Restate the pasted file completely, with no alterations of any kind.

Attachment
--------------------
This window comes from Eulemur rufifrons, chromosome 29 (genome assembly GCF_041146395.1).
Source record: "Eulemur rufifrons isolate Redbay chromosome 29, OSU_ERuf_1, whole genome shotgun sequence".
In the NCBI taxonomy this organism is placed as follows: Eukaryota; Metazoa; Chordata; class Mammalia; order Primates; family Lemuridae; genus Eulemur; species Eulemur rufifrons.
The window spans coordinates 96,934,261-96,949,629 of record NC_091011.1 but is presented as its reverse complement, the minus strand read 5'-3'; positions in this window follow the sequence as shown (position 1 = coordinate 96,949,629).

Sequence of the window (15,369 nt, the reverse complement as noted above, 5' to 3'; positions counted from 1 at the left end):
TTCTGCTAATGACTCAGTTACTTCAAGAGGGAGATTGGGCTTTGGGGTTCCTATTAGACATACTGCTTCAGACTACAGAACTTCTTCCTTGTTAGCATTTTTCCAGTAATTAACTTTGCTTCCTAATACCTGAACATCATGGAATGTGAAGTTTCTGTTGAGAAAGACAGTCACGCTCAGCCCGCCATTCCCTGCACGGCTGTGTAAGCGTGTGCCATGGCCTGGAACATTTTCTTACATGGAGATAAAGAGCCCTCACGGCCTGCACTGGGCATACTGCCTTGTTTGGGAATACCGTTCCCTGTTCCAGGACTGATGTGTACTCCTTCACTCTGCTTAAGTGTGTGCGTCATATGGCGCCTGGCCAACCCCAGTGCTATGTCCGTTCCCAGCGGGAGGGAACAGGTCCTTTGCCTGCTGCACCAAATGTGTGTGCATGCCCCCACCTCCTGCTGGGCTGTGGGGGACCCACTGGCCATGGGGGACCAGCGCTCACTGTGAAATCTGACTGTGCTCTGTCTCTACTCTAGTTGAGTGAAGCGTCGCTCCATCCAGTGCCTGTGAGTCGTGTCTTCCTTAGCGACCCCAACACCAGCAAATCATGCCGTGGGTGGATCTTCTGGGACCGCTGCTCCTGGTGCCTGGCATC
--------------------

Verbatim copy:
This window comes from Eulemur rufifrons, chromosome 29 (genome assembly GCF_041146395.1).
Source record: "Eulemur rufifrons isolate Redbay chromosome 29, OSU_ERuf_1, whole genome shotgun sequence".
In the NCBI taxonomy this organism is placed as follows: Eukaryota; Metazoa; Chordata; class Mammalia; order Primates; family Lemuridae; genus Eulemur; species Eulemur rufifrons.
The window spans coordinates 96,934,261-96,949,629 of record NC_091011.1 but is presented as its reverse complement, the minus strand read 5'-3'; positions in this window follow the sequence as shown (position 1 = coordinate 96,949,629).

Sequence of the window (15,369 nt, the reverse complement as noted above, 5' to 3'; positions counted from 1 at the left end):
TTCTGCTAATGACTCAGTTACTTCAAGAGGGAGATTGGGCTTTGGGGTTCCTATTAGACATACTGCTTCAGACTACAGAACTTCTTCCTTGTTAGCATTTTTCCAGTAATTAACTTTGCTTCCTAATACCTGAACATCATGGAATGTGAAGTTTCTGTTGAGAAAGACAGTCACGCTCAGCCCGCCATTCCCTGCACGGCTGTGTAAGCGTGTGCCATGGCCTGGAACATTTTCTTACATGGAGATAAAGAGCCCTCACGGCCTGCACTGGGCATACTGCCTTGTTTGGGAATACCGTTCCCTGTTCCAGGACTGATGTGTACTCCTTCACTCTGCTTAAGTGTGTGCGTCATATGGCGCCTGGCCAACCCCAGTGCTATGTCCGTTCCCAGCGGGAGGGAACAGGTCCTTTGCCTGCTGCACCAAATGTGTGTGCATGCCCCCACCTCCTGCTGGGCTGTGGGGGACCCACTGGCCATGGGGGACCAGCGCTCACTGTGAAATCTGACTGTGCTCTGTCTCTACTCTAGTTGAGTGAAGCGTCGCTCCATCCAGTGCCTGTGAGTCGTGTCTTCCTTAGCGACCCCAACACCAGCAAATCATGCCGTGGGTGGATCTTCTGGGACCGCTGCTCCTGGTGCCTGGCATC